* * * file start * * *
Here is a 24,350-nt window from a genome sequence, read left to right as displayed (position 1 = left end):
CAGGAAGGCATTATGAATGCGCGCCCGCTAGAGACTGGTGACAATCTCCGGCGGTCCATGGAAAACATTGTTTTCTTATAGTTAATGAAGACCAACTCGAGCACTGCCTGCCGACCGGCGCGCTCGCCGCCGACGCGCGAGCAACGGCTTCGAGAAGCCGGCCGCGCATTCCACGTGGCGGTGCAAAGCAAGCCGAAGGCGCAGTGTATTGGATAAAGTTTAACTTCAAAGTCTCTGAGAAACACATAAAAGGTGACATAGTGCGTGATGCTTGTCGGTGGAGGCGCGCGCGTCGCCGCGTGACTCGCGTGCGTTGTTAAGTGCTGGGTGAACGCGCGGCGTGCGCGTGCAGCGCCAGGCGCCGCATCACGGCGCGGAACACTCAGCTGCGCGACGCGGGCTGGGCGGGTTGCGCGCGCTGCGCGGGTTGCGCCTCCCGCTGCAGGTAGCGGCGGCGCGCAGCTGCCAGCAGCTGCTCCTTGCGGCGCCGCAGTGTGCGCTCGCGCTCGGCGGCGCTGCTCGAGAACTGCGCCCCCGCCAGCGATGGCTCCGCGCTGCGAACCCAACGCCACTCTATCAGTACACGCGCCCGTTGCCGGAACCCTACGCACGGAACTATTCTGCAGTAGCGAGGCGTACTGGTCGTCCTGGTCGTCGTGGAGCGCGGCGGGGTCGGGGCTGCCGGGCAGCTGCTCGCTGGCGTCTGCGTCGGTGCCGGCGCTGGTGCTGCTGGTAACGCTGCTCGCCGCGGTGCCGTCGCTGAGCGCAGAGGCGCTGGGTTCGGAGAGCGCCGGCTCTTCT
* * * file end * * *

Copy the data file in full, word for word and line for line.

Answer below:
Here is a 24,350-nt window from a genome sequence, read left to right as displayed (position 1 = left end):
CAGGAAGGCATTATGAATGCGCGCCCGCTAGAGACTGGTGACAATCTCCGGCGGTCCATGGAAAACATTGTTTTCTTATAGTTAATGAAGACCAACTCGAGCACTGCCTGCCGACCGGCGCGCTCGCCGCCGACGCGCGAGCAACGGCTTCGAGAAGCCGGCCGCGCATTCCACGTGGCGGTGCAAAGCAAGCCGAAGGCGCAGTGTATTGGATAAAGTTTAACTTCAAAGTCTCTGAGAAACACATAAAAGGTGACATAGTGCGTGATGCTTGTCGGTGGAGGCGCGCGCGTCGCCGCGTGACTCGCGTGCGTTGTTAAGTGCTGGGTGAACGCGCGGCGTGCGCGTGCAGCGCCAGGCGCCGCATCACGGCGCGGAACACTCAGCTGCGCGACGCGGGCTGGGCGGGTTGCGCGCGCTGCGCGGGTTGCGCCTCCCGCTGCAGGTAGCGGCGGCGCGCAGCTGCCAGCAGCTGCTCCTTGCGGCGCCGCAGTGTGCGCTCGCGCTCGGCGGCGCTGCTCGAGAACTGCGCCCCCGCCAGCGATGGCTCCGCGCTGCGAACCCAACGCCACTCTATCAGTACACGCGCCCGTTGCCGGAACCCTACGCACGGAACTATTCTGCAGTAGCGAGGCGTACTGGTCGTCCTGGTCGTCGTGGAGCGCGGCGGGGTCGGGGCTGCCGGGCAGCTGCTCGCTGGCGTCTGCGTCGGTGCCGGCGCTGGTGCTGCTGGTAACGCTGCTCGCCGCGGTGCCGTCGCTGAGCGCAGAGGCGCTGGGTTCGGAGAGCGCCGGCTCTTCT